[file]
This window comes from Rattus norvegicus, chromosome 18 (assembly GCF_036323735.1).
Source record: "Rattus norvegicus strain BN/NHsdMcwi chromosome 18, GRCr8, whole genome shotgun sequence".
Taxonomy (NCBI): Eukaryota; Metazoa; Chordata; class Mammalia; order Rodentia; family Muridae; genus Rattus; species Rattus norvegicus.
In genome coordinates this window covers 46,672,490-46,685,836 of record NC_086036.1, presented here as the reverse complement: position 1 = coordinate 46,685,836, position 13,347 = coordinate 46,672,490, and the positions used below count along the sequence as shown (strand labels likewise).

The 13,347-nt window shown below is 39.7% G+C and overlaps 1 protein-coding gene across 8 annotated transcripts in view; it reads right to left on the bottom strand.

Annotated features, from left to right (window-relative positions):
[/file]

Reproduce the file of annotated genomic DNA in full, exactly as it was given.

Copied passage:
This window comes from Rattus norvegicus, chromosome 18 (assembly GCF_036323735.1).
Source record: "Rattus norvegicus strain BN/NHsdMcwi chromosome 18, GRCr8, whole genome shotgun sequence".
Taxonomy (NCBI): Eukaryota; Metazoa; Chordata; class Mammalia; order Rodentia; family Muridae; genus Rattus; species Rattus norvegicus.
In genome coordinates this window covers 46,672,490-46,685,836 of record NC_086036.1, presented here as the reverse complement: position 1 = coordinate 46,685,836, position 13,347 = coordinate 46,672,490, and the positions used below count along the sequence as shown (strand labels likewise).

The 13,347-nt window shown below is 39.7% G+C and overlaps 1 protein-coding gene across 8 annotated transcripts in view; it reads right to left on the bottom strand.

Annotated features, from left to right (window-relative positions):